The centre of the top section of laid crop is the most typical, possibly because this section of laid crop is predominantly circular. The crop here fans out from the centre, and up to join the main body of flowing crop where it is laid particularly gently. There are some stems here which actually flow in the opposite direction. Where this occurs it appears there is some bending of the stems at the nodes.
Throughout the formation in my opinion the crop was in very good condition. There was little evidence of any kinking or breakage of the stems, particularly in the main flows. Damage was noticeable in one or two of the narrow pathways surrounding the large areas of laid crop. These areas had been walked on quite heavily by those of us inside, and I think that this brings to our attention again just how much damage can be done by only a few visitors in not much time. One area where there was evidence of kinking in the stems was at the centre of the right hand section of laid crop. White lines were visible on a few stems at this point but no-where else in the formation, at least not that I could find!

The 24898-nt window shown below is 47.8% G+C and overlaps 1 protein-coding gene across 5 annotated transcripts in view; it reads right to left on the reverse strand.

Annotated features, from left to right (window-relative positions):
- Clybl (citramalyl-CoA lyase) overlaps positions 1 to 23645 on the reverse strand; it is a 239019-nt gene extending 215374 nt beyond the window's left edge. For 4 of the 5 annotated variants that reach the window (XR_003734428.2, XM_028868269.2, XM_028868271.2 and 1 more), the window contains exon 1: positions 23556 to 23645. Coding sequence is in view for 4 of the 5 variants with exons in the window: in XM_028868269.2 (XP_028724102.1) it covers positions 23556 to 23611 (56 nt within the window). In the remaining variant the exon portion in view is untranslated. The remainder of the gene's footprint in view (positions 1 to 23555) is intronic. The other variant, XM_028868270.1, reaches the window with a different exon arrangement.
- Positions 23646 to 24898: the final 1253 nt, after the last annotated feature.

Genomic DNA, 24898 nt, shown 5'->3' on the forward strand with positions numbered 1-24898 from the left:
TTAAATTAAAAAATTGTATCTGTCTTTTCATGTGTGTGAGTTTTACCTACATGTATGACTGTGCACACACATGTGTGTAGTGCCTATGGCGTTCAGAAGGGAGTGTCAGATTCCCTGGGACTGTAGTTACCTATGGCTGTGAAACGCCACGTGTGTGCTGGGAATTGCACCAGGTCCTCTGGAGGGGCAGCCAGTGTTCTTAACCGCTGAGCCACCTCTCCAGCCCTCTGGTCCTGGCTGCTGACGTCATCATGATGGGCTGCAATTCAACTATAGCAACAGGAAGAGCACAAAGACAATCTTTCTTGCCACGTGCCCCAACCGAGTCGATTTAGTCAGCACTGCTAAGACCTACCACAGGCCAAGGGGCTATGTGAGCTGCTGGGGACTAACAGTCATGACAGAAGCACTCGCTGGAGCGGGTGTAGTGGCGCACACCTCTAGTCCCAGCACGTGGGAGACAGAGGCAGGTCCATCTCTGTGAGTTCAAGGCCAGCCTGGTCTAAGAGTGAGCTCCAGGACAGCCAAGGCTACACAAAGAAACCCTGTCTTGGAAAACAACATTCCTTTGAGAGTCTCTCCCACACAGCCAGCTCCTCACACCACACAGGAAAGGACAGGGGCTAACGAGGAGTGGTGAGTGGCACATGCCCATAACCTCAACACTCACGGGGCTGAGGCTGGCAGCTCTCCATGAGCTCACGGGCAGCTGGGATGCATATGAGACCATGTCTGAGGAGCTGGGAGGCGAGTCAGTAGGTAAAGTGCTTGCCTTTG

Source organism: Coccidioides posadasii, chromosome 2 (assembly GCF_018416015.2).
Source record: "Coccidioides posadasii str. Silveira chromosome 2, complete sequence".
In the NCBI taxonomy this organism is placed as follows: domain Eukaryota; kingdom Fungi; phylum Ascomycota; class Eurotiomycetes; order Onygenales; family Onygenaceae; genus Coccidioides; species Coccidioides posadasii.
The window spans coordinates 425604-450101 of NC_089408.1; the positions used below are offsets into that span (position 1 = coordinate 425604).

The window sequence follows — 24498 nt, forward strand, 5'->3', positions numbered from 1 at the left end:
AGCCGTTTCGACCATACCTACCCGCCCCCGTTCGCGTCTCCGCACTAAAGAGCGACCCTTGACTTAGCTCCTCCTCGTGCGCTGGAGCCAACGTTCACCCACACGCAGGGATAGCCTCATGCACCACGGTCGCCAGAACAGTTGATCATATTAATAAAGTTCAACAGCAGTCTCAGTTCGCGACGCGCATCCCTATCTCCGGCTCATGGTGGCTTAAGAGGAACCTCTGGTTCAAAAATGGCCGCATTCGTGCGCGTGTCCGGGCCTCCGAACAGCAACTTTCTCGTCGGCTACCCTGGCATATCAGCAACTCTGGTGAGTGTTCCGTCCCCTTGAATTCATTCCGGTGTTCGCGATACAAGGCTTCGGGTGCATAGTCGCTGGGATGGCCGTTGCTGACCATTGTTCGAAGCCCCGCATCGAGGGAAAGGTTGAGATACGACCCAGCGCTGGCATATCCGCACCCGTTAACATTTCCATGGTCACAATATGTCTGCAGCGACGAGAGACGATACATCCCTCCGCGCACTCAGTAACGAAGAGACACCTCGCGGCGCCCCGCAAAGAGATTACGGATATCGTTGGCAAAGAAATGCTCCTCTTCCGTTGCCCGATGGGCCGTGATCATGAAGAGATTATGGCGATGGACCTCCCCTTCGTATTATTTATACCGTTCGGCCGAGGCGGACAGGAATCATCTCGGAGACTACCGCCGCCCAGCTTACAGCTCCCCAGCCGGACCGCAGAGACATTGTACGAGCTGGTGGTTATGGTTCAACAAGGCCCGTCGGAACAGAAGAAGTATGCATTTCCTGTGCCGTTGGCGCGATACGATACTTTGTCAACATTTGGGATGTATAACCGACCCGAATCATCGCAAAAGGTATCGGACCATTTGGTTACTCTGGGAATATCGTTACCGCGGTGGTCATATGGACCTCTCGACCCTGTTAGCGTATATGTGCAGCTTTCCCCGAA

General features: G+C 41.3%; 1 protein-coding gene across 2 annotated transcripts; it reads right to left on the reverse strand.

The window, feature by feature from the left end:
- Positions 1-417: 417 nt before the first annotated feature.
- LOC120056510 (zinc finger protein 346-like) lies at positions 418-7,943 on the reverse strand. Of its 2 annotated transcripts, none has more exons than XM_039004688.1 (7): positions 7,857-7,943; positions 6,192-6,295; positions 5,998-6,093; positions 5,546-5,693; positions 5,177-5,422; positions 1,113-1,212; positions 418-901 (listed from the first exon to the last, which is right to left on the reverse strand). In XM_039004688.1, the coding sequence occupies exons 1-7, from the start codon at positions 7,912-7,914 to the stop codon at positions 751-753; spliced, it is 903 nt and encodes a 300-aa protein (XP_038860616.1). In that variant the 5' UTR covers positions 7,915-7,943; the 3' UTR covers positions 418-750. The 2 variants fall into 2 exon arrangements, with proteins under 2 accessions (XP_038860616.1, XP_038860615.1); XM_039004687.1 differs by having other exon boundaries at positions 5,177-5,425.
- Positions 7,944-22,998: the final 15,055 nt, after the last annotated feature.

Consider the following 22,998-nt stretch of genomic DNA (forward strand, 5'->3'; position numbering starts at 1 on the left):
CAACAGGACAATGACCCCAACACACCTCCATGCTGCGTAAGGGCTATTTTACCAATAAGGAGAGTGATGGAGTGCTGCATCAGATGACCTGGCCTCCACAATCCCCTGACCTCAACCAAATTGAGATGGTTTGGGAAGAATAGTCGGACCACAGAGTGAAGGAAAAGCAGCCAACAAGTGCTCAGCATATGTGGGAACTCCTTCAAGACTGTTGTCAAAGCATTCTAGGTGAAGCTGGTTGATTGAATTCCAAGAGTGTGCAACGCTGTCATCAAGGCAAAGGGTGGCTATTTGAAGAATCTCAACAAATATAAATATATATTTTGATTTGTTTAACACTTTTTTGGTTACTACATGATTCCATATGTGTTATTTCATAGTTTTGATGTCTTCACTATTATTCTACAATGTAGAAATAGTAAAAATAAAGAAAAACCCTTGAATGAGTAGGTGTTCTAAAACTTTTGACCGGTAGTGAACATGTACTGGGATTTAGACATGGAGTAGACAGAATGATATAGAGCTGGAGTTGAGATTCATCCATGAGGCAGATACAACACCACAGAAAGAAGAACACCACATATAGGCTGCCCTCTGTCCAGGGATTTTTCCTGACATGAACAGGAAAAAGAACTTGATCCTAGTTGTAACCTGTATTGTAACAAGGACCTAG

Finally, where the curved edges of the outer pathways meet the straight edges coming from the base, there are narrow pathways which continue out into the standing crop about 2 or 3ft. The laid crop within them appears to flow quite haphazardly outwards before tapering down to a point. I have no theory as to why these are present, but they are there!
A lot to think about and a lot to talk about! This is certainly one of the more unusual designs we have seen so far this year and I look forward to seeing a geometrical analysis. I also look forward to more crop circles (we hope!) in lush wheat and barley fields. At this time of the year everything is so fresh (including the wind!) and it has been a pleasure to get to a formation before it gets squashed and trampled. Let’s hope for a busy summer (and warm too please!)…
Crop Circle Summary